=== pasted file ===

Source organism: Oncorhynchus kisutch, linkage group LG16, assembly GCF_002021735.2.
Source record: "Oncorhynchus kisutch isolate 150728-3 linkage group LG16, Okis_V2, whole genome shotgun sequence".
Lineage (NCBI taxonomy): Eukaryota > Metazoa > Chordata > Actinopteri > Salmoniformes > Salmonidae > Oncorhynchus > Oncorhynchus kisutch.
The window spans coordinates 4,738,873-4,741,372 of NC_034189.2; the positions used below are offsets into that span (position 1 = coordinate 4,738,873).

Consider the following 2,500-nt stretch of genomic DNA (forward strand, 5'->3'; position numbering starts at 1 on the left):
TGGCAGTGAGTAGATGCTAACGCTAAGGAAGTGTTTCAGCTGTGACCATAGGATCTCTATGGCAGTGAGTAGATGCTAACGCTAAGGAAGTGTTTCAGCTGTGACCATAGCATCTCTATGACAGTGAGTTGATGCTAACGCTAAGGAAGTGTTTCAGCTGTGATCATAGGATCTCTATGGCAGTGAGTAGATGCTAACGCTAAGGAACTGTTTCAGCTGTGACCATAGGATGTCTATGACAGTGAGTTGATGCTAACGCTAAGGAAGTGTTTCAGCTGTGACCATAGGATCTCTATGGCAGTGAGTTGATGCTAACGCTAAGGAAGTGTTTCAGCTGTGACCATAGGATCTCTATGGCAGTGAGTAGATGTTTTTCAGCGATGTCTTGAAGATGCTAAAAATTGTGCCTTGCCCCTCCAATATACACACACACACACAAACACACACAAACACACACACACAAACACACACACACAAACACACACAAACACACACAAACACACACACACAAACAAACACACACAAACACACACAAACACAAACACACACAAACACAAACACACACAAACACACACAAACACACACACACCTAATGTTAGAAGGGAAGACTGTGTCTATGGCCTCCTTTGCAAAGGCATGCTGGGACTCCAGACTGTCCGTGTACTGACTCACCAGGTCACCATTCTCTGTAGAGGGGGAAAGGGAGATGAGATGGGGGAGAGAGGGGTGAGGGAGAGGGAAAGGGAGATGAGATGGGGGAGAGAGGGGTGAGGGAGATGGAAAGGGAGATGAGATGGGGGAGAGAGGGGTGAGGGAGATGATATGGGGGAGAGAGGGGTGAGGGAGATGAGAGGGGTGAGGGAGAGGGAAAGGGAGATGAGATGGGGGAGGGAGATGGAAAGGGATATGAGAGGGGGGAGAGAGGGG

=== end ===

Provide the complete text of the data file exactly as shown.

Source organism: Oncorhynchus kisutch, linkage group LG16, assembly GCF_002021735.2.
Source record: "Oncorhynchus kisutch isolate 150728-3 linkage group LG16, Okis_V2, whole genome shotgun sequence".
Lineage (NCBI taxonomy): Eukaryota > Metazoa > Chordata > Actinopteri > Salmoniformes > Salmonidae > Oncorhynchus > Oncorhynchus kisutch.
The window spans coordinates 4,738,873-4,741,372 of NC_034189.2; the positions used below are offsets into that span (position 1 = coordinate 4,738,873).

Consider the following 2,500-nt stretch of genomic DNA (forward strand, 5'->3'; position numbering starts at 1 on the left):
TGGCAGTGAGTAGATGCTAACGCTAAGGAAGTGTTTCAGCTGTGACCATAGGATCTCTATGGCAGTGAGTAGATGCTAACGCTAAGGAAGTGTTTCAGCTGTGACCATAGCATCTCTATGACAGTGAGTTGATGCTAACGCTAAGGAAGTGTTTCAGCTGTGATCATAGGATCTCTATGGCAGTGAGTAGATGCTAACGCTAAGGAACTGTTTCAGCTGTGACCATAGGATGTCTATGACAGTGAGTTGATGCTAACGCTAAGGAAGTGTTTCAGCTGTGACCATAGGATCTCTATGGCAGTGAGTTGATGCTAACGCTAAGGAAGTGTTTCAGCTGTGACCATAGGATCTCTATGGCAGTGAGTAGATGTTTTTCAGCGATGTCTTGAAGATGCTAAAAATTGTGCCTTGCCCCTCCAATATACACACACACACACAAACACACACAAACACACACACACAAACACACACACACAAACACACACAAACACACACAAACACACACACACAAACAAACACACACAAACACACACAAACACAAACACACACAAACACAAACACACACAAACACACACAAACACACACACACCTAATGTTAGAAGGGAAGACTGTGTCTATGGCCTCCTTTGCAAAGGCATGCTGGGACTCCAGACTGTCCGTGTACTGACTCACCAGGTCACCATTCTCTGTAGAGGGGGAAAGGGAGATGAGATGGGGGAGAGAGGGGTGAGGGAGAGGGAAAGGGAGATGAGATGGGGGAGAGAGGGGTGAGGGAGATGGAAAGGGAGATGAGATGGGGGAGAGAGGGGTGAGGGAGATGATATGGGGGAGAGAGGGGTGAGGGAGATGAGAGGGGTGAGGGAGAGGGAAAGGGAGATGAGATGGGGGAGGGAGATGGAAAGGGATATGAGAGGGGGGAGAGAGGGG